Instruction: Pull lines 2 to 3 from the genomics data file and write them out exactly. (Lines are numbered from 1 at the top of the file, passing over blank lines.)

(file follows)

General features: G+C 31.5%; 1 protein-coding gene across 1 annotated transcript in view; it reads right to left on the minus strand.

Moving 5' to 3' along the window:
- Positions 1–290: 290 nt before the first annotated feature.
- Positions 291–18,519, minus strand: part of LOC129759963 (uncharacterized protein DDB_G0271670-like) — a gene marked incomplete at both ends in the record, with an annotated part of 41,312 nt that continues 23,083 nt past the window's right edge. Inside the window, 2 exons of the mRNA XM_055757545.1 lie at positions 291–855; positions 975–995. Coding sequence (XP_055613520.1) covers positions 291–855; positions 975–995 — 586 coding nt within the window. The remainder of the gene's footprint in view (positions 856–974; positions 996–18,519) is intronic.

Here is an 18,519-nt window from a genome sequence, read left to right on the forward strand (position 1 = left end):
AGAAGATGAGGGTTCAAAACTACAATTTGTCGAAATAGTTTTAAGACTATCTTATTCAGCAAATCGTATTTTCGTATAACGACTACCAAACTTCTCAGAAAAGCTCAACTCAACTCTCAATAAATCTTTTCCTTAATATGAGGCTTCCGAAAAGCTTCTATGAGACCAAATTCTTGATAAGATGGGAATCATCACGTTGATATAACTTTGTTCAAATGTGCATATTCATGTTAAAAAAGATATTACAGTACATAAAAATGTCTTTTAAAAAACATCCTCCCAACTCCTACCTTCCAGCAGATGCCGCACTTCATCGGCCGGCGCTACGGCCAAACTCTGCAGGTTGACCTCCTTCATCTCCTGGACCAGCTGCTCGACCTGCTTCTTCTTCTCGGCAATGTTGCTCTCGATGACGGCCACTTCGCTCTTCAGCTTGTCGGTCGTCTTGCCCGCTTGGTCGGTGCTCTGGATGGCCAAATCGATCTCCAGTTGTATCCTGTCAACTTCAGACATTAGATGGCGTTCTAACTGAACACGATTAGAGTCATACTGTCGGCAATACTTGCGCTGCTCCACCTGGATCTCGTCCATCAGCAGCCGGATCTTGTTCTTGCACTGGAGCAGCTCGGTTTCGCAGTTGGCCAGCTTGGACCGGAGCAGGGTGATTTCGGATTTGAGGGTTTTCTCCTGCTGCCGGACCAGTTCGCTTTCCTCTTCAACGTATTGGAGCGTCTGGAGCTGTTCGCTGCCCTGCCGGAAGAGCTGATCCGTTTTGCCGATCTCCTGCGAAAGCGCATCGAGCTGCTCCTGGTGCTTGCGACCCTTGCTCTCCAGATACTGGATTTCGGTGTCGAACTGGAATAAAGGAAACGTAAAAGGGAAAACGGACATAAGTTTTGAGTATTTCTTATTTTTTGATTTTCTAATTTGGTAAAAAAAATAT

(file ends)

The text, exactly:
Moving 5' to 3' along the window:
- Positions 1–290: 290 nt before the first annotated feature.